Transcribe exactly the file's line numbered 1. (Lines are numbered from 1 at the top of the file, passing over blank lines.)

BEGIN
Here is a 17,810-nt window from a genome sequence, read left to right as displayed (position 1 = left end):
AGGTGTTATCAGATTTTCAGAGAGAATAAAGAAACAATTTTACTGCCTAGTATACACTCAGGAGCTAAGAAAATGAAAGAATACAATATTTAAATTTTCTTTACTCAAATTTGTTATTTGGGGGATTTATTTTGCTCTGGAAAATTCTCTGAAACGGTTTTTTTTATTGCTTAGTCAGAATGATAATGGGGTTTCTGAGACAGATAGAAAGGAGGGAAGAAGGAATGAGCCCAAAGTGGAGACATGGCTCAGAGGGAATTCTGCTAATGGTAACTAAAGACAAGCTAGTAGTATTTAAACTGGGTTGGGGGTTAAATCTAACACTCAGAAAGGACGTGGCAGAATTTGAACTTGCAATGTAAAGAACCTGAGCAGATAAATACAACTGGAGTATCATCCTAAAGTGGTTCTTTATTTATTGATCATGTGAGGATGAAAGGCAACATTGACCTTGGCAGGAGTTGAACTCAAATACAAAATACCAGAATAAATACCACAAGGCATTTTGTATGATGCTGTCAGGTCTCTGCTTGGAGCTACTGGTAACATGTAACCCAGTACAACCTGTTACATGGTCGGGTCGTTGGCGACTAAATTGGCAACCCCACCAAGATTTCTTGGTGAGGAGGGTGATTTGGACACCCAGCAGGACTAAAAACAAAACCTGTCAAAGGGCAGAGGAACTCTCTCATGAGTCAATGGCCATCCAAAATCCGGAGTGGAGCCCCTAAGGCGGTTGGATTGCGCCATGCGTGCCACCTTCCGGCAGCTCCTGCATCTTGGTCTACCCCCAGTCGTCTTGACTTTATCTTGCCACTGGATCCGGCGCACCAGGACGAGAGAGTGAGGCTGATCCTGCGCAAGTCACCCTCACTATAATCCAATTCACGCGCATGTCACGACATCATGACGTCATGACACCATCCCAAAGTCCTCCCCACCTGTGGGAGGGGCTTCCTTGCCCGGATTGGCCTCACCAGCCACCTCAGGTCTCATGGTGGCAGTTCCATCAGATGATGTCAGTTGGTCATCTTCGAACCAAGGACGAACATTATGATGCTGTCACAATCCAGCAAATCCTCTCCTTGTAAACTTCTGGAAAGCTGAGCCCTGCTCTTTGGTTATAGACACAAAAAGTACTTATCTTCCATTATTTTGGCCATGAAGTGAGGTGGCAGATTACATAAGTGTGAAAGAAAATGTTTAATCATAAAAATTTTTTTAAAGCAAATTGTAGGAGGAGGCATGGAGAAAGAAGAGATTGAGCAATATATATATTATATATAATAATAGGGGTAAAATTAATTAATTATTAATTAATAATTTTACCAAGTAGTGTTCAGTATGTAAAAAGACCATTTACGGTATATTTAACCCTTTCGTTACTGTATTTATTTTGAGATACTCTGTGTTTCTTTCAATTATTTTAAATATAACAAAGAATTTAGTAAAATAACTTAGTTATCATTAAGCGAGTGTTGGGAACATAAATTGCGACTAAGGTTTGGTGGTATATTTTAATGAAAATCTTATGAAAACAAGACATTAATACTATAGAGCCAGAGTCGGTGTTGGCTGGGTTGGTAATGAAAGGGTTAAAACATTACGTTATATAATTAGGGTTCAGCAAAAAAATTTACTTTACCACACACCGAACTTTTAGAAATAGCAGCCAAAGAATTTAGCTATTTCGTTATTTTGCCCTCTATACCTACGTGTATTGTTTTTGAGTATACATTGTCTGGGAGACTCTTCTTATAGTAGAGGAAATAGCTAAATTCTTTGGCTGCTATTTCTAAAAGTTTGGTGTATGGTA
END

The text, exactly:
Here is a 17,810-nt window from a genome sequence, read left to right as displayed (position 1 = left end):